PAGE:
Binyomin Gutianski (1903–1956) was a Soviet Yiddish writer, editor, and translator primarily known as a writer for children. Most of Gutianski’s original work consists of short poems and stories in rhyme; he also translated classic works such as Don Quixote into Yiddish. During World War II he served as a Soviet propagandist and fought in the Red Army. After the war, Gutianski was a victim of the postwar repressions of Jewish intellectual life and culture.
An excerpt from
Look! A grandma made of snow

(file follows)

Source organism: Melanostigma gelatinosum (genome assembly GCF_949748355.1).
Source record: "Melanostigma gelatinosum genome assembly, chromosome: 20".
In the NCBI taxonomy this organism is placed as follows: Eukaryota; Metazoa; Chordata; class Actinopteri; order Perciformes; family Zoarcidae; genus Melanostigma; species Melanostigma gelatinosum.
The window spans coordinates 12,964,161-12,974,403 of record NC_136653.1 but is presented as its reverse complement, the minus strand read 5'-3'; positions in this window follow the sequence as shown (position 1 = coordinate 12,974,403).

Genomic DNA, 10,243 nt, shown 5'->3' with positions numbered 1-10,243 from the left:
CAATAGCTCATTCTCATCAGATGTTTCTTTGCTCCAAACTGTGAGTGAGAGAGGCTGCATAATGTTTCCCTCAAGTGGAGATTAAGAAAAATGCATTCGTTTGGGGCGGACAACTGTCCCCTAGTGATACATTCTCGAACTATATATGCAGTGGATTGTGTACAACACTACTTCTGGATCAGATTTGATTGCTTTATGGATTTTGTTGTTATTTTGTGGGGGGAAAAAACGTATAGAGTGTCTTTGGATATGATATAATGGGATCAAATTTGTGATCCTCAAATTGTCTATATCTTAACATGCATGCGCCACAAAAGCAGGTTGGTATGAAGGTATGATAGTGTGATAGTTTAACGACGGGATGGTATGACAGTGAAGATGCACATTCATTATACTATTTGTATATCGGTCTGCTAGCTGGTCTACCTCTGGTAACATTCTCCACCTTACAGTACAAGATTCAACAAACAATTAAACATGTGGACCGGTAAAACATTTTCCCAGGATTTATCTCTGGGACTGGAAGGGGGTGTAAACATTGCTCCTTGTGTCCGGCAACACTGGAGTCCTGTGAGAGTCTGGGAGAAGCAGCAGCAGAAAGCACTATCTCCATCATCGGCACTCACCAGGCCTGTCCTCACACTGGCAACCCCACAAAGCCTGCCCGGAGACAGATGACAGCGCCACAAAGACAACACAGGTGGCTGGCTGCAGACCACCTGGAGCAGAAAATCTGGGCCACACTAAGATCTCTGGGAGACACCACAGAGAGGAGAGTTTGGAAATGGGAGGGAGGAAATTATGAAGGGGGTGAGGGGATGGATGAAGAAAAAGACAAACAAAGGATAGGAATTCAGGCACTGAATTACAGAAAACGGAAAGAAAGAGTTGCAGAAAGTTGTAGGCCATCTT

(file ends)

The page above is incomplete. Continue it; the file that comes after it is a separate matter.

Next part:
Two black eyes she has, just so
Her mouth’s a hole
Filled up with coal
She has a crooked, little nose
But where her ears are, heaven knows!
It gives the grandma quite a fright
And truth be told, the grandma’s right
It brings her—poor thing!—close to tears
Where to find a pair of ears? ▪
Miriam Udel, a 2013 Yiddish Book Center Translation Fellow, is an assistant professor of Yiddish language, literature, and culture at Emory University, where she is currently working on an anthology and scholarly study of Yiddish children’s literature. She received a PhD in comparative literature from Harvard University in 2008. In addition to her scholarly publications, Miriam’s essays and reporting have appeared in The Atlantic, the New Republic, the Forward, The American Prospect, and Harvard Magazine.